Just as there’s more to Paris than the Eiffel Tower, there’s more to London than Big Ben, Piccadilly Circus and Buck House (that’s Buckingham Palace for the uninitiated). Central London is a tourist honeypot, with museums aplenty and monuments on (almost) every street corner. Day in, day out the Tube heaves with commuters and pavements become seas of people flooding the capital. Fortunately, you can escape the hubbub by heading for the fringes of Zone 1 (and beyond) for some much needed peace and tranquillity. / Tout comme il n’y a pas que la Tour Eiffel à Paris, il n’y a pas que le Big Ben, Piccadilly Circus et Buck House (le palais de Buckingham, pour les non-initiés) à Londres. Le centre-ville est un pot de miel touristique, avec des musées en abondance et des monuments à (presque) chaque coin de rue. Jour après jour, le métro est bondé de banlieusards et les trottoirs deviennent des mers humaines inondant la capitale. Heureusement, vous pouvez échapper au brouhaha en vous dirigeant vers les marges du Zone 1 (et encore plus loin) pour retrouver des endroits calmes et paisables.
Doe, a deer, a female deer… Can you see where I’m going with this one? Chances are, if you’re familiar with London’s Royal Parks, you can. Richmond Park is one of my favourite green spaces in London: acres of greenery, trees as far as the eye can see and, of course, deer by the dozen.
Just a couple of days after flying back to the UK after a year of ups and downs in Lyon, I headed down to London to meet up with Laurence for the day. I caught an early train in an attempt to keep costs down and all was going smoothly until I arrived in Crewe, where things instantaneously went to pot. Virgin Trains were experiencing delays across the whole West Coast Mainline, but to their credit they announced that passengers could hop on any train they liked, so I did that and luckily arrived into London not much later than scheduled.
As things turned out, I found myself back in the UK rather sooner than expected – for an assessment centre, the part of recruitment processes that us millennials all love to hate. (As far as these things go it was an enjoyable day, though I did feel rather brain-drained afterwards!) Since I had to reschedule things in order to attend, I found myself with a day in London to fill beforehand and promptly arranged to meet up with my mum (during the day) and Laurence (once he’d finished work).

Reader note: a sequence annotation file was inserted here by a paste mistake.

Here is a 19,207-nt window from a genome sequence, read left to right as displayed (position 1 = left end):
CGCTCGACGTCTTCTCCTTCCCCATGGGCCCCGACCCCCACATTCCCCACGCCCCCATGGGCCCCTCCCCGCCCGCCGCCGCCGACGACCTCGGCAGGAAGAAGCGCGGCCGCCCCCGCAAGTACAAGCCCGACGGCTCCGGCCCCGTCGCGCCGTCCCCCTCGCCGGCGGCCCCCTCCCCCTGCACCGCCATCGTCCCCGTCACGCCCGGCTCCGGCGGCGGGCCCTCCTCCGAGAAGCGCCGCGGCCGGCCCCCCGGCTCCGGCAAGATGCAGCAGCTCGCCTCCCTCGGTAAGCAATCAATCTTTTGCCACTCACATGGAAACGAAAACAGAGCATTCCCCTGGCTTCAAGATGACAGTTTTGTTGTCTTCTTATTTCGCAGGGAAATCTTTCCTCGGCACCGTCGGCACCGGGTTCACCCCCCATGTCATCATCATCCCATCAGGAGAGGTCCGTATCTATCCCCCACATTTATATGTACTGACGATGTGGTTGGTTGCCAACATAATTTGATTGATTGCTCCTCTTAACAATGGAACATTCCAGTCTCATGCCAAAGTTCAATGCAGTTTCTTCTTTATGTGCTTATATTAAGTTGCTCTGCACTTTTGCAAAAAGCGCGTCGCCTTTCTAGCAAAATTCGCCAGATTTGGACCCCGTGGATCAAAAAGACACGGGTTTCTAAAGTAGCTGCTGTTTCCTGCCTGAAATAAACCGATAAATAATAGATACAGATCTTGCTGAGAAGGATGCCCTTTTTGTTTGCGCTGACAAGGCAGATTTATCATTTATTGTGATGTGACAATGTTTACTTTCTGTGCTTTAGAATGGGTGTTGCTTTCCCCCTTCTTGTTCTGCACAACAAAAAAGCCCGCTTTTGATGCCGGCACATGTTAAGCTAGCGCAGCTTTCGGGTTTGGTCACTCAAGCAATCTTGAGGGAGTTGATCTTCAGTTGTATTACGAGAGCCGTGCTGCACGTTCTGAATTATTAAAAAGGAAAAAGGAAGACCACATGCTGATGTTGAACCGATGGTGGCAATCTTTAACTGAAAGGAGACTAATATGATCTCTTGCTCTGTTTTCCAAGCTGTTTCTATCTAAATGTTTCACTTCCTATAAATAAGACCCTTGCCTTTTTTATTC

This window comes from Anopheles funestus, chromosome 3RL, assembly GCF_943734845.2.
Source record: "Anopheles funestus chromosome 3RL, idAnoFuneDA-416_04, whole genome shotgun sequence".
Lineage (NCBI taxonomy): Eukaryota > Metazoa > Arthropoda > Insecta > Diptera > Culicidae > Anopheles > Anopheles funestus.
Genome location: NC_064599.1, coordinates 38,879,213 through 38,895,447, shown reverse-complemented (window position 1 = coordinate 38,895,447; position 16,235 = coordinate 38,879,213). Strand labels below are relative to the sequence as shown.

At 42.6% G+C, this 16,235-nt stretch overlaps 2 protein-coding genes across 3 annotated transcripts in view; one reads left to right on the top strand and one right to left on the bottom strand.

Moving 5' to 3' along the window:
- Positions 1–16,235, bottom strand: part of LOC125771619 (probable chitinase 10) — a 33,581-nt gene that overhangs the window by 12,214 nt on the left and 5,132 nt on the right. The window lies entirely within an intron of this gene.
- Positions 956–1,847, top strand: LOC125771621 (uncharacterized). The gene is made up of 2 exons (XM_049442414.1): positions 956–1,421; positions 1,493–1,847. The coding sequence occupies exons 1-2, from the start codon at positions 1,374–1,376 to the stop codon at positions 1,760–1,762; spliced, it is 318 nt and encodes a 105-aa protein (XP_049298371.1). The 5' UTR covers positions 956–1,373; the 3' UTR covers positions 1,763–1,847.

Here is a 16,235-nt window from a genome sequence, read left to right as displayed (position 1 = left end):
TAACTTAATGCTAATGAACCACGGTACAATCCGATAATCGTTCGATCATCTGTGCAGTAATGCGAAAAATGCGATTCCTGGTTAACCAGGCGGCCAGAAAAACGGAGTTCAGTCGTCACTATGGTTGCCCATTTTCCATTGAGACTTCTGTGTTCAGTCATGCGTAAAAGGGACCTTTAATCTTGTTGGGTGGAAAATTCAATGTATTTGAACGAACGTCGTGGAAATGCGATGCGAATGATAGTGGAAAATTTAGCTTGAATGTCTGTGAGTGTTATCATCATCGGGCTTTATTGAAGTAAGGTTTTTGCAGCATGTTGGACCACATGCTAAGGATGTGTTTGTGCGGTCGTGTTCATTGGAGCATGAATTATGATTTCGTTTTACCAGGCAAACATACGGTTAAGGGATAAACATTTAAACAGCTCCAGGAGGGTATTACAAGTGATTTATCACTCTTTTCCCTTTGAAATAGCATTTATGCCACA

Even though I’ve been to London countless times, there’s always something left to see – be it a museum, a café, or just an iconic viewing spot of the capital. Since I live on the opposite side of the country to Laurence, it’s also the most convenient place to meet up when we’re both home (though we’ve now gone from living 236 miles apart in the same country to living 625 miles apart with the English Channel between us, so a new city may well take London’s place as most convenient meeting spot). Rambling aside, back in July we decided to have a day trip to London incorporating a few of our favourite things: a love of all things designed by Arup (that would be Laurence), admiring vintage cameras and lunching at the Camera Museum, and taking in London’s skyline from Hampstead Heath.
Forget The View from the Shard: it’s all about The View from 20 Fenchurch Street. The Sky Garden is London’s highest public garden – and with a non-existent entry price, it’s a verifiable hidden gem for travellers on a budget in the heart of the capital.
London is probably on 99% of travellers’ bucket lists, and if it’s not on yours then you should probably add it. The UK’s vibrant capital city has an abundant supply of things to do: beyond the tourist traps lie countless hidden gems waiting to be discovered. Although London can be expensive, there are plenty of sights you can see for free, or for a reduced fee. Here’s my guide on the good, the bad and the ugly to visiting my nation’s capital . . .